A new dating site geared toward food lovers, HiDine, has recently captured the media’s attention. Not necessarily because of the novel concept of bringing together singles in search of love, but because its principles enforce patriarchal gender codes.
According to The Huffington Post:
“The site, which launched in November, promises women they’ll be taken out to their favorite restaurants by benevolent, presumably wealthy men who will pick up the bill. The tagline? ‘Chivalry is alive.'”
The tagline implies that all a woman has to do is show up looking pert and pretty and us men will do what’s expected of us, wine and dine you.
According to Fox:
“Like other dating sites, men and women create a profile with a picture and their story. On HiDine.com they also include their favorite restaurants and foods they love. Members are free to browse. When a man asks a woman out on a dinner date, he also pays a deposit, of which HiDine gets to keep a percentage of, ensuring that no one pays for the site’s service until an actual date is arranged.
At HiDine, we believe in old-fashioned chivalry. Men pay for first dates. You spend enough time and money on clothes, shoes, hair styling, and beauty products. Before you even sit down at the table with a guy, you have made an investment in the date in order to look your best. Any guy should appreciate that. And the last thing you should worry about is who is going to pick up the bill.”
Kids, excuse me whilst I swallow that. Isn’t that telling us men that a women is essentially worth her appearances and the effort she takes in those appearances, and that the value of a man is conditional on his ability to “pay” for a woman’s upkeep.
Never mind that us men are also expected to keep up our own appearances — health, fitness, grooming — and, of course, not dare expect women to endear us by paying for the effort we make. Because that responsibilty falls conveniently in the domain of men.
But this, too, serves to create pressure on women, something that some men are quietly aware of.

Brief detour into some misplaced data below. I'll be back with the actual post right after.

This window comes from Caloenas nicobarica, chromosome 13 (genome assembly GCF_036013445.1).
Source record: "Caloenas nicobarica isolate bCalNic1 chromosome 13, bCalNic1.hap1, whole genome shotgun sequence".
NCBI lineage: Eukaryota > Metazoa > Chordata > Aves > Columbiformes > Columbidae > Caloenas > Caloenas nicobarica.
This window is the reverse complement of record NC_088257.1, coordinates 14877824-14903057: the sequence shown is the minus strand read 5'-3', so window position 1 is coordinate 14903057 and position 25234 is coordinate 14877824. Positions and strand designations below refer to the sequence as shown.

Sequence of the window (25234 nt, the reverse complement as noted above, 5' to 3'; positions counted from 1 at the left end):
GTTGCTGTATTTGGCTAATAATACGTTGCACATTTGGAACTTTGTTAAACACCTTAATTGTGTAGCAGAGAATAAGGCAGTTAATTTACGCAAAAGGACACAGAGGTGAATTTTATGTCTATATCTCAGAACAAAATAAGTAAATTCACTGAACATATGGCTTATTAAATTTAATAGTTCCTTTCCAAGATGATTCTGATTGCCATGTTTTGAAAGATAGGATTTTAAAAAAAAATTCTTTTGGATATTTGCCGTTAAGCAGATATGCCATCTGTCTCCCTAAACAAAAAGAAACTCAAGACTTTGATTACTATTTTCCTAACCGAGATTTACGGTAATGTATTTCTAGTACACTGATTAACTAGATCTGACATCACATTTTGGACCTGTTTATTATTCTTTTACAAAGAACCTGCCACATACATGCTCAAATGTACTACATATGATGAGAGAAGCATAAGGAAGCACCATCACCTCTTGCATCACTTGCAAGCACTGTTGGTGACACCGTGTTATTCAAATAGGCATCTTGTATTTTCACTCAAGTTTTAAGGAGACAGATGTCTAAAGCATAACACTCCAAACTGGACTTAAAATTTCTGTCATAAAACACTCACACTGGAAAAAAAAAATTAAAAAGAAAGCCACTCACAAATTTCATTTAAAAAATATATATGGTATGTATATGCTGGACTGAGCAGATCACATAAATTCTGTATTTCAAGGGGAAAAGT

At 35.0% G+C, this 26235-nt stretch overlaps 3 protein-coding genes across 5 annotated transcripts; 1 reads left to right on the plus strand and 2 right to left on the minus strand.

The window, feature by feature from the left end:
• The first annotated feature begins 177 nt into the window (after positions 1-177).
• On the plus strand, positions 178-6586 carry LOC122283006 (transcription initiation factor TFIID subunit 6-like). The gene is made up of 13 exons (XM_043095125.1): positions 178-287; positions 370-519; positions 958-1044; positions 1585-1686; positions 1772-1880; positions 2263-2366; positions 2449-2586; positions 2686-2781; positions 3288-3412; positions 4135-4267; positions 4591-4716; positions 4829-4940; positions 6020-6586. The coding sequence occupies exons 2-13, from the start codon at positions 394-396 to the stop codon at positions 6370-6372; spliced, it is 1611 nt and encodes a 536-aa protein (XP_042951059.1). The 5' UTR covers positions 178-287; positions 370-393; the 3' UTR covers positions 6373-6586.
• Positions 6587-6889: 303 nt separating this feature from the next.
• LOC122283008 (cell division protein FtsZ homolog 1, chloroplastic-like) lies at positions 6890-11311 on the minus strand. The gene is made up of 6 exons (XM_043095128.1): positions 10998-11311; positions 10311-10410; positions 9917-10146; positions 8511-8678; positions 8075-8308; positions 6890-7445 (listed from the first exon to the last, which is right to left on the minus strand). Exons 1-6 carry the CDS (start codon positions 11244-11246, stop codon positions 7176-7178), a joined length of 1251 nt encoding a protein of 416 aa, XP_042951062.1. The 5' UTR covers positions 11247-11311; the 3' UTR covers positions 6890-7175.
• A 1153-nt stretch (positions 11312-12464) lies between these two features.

One user says, “Some females may feel pressured. They may feel like they are obligated for something more because they [the man] paid for it. Especially since they’re putting on these websites some restaurants that may be costly.”
Another commented, “This is very little to do with chivalry, or even gender norms and primarily about bartering dinner for sex or the expectation of stuff for sex.”
Another added unabashedly, “Basically an app to find or meet dinner whores.”
Despite all that, Kyle McGinnis, who founded the site, insists the site, which is currently based in Los Angeles and NYC, will bring food lovers together and merely dictates social conventions.
He told New York Magazine, “If I ask a girl out, she’s going to expect that I pay. It’s fair that that’s what girls expect, to be romanced in the early stages of dating…. I come from a small town where guys act more like guys, and this wouldn’t even be a question in some places.”
That might work well for those of us who come from small towns and embrace traditional values, but not necessarily for women keen to assert their independence and not be held subject to the assumption that “if he pays for it, he deserves it.”
On the flip side, there are some women who will inevitably use the service as a way to guarantee themselves a free meal as they prey on certain men’s sense of chivalry.
McGinnis told ABC: “Dating/courting has existed forever, and only recently are we trying to take that out of the equation. We think it is mutually beneficial, and should be preserved rather than looked down upon. We believe many men are able to get away with not paying, not being gentlemen, etc., and that if we allow that recent trend to continue, romance will wither along with it. Only the negative aspects of sexism should be removed in our culture — and we just don’t think this is one of them.”
While the site has its detractors, there are those who are in favor of it.
One commenter said: “I’m all for this. I don’t care if it’s not politically correct — I like when a man makes an effort to impress me, and I do prefer more traditional roles in dating.”
And another added: “Yes, the website is worded ridiculously, but the baseline is that this site is trying to go back to old-fashioned dating. Things are not as sinister as you may think.”
The site has declined to reveal how many have joined its exclusive community, but its Facebook page currently only sits at 242.